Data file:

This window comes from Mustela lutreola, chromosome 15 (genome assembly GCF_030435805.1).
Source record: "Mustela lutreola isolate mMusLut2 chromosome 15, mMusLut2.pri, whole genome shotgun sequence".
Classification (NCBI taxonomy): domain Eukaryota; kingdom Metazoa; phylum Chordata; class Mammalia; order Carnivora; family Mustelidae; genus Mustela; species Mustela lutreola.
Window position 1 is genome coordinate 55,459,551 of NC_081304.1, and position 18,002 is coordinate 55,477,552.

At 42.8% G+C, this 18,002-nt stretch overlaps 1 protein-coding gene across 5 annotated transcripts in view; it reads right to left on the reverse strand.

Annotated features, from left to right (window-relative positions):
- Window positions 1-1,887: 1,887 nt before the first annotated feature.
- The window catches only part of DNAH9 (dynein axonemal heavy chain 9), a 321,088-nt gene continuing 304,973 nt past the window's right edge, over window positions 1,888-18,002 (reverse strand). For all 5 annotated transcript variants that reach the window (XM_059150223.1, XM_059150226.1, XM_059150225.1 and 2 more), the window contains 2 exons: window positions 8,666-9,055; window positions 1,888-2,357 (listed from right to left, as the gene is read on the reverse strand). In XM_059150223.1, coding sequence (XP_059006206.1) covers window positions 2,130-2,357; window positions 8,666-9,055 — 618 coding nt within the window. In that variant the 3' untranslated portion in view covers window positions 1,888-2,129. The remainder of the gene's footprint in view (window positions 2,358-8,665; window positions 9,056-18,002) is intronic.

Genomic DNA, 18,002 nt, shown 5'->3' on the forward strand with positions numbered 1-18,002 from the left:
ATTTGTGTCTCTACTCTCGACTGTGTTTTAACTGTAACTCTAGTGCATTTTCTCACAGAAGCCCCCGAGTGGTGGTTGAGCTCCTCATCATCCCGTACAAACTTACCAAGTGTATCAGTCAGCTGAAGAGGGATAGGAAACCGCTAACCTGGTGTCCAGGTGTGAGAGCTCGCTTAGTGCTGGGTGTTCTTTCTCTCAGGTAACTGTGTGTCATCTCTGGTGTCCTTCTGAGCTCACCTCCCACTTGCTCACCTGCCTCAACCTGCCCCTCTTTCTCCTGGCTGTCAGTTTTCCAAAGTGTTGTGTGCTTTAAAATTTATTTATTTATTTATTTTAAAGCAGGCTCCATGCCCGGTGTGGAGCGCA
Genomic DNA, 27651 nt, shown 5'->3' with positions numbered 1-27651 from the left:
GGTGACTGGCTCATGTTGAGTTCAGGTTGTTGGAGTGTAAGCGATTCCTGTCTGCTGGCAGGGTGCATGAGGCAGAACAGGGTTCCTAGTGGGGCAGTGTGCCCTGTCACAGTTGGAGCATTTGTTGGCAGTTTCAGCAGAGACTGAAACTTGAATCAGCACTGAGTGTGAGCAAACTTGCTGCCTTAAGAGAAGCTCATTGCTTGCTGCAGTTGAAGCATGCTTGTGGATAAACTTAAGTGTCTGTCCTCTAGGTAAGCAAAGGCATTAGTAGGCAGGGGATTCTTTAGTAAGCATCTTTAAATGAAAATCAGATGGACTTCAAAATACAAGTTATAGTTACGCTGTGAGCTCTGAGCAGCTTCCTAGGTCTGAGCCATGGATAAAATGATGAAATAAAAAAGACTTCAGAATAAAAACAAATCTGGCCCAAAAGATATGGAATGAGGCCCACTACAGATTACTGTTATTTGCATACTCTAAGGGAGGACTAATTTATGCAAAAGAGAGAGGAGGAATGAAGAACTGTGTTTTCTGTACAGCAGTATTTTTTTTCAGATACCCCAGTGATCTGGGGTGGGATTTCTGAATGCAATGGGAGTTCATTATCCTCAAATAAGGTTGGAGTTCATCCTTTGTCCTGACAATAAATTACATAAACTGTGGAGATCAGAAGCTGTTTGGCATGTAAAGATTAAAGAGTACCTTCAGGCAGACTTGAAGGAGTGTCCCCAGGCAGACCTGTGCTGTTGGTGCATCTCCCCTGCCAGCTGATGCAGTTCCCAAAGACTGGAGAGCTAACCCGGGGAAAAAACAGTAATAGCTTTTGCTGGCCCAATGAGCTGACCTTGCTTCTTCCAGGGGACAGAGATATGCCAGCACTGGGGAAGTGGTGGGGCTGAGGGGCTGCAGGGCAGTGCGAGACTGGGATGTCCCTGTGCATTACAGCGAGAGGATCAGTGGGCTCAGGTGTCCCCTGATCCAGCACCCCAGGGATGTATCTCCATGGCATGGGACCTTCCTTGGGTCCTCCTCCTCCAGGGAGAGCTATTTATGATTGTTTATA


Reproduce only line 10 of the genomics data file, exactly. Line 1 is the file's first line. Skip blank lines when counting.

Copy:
ATTTGTGTCTCTACTCTCGACTGTGTTTTAACTGTAACTCTAGTGCATTTTCTCACAGAAGCCCCCGAGTGGTGGTTGAGCTCCTCATCATCCCGTACAAACTTACCAAGTGTATCAGTCAGCTGAAGAGGGATAGGAAACCGCTAACCTGGTGTCCAGGTGTGAGAGCTCGCTTAGTGCTGGGTGTTCTTTCTCTCAGGTAACTGTGTGTCATCTCTGGTGTCCTTCTGAGCTCACCTCCCACTTGCTCACCTGCCTCAACCTGCCCCTCTTTCTCCTGGCTGTCAGTTTTCCAAAGTGTTGTGTGCTTTAAAATTTATTTATTTATTTATTTTAAAGCAGGCTCCATGCCCGGTGTGGAGCGCA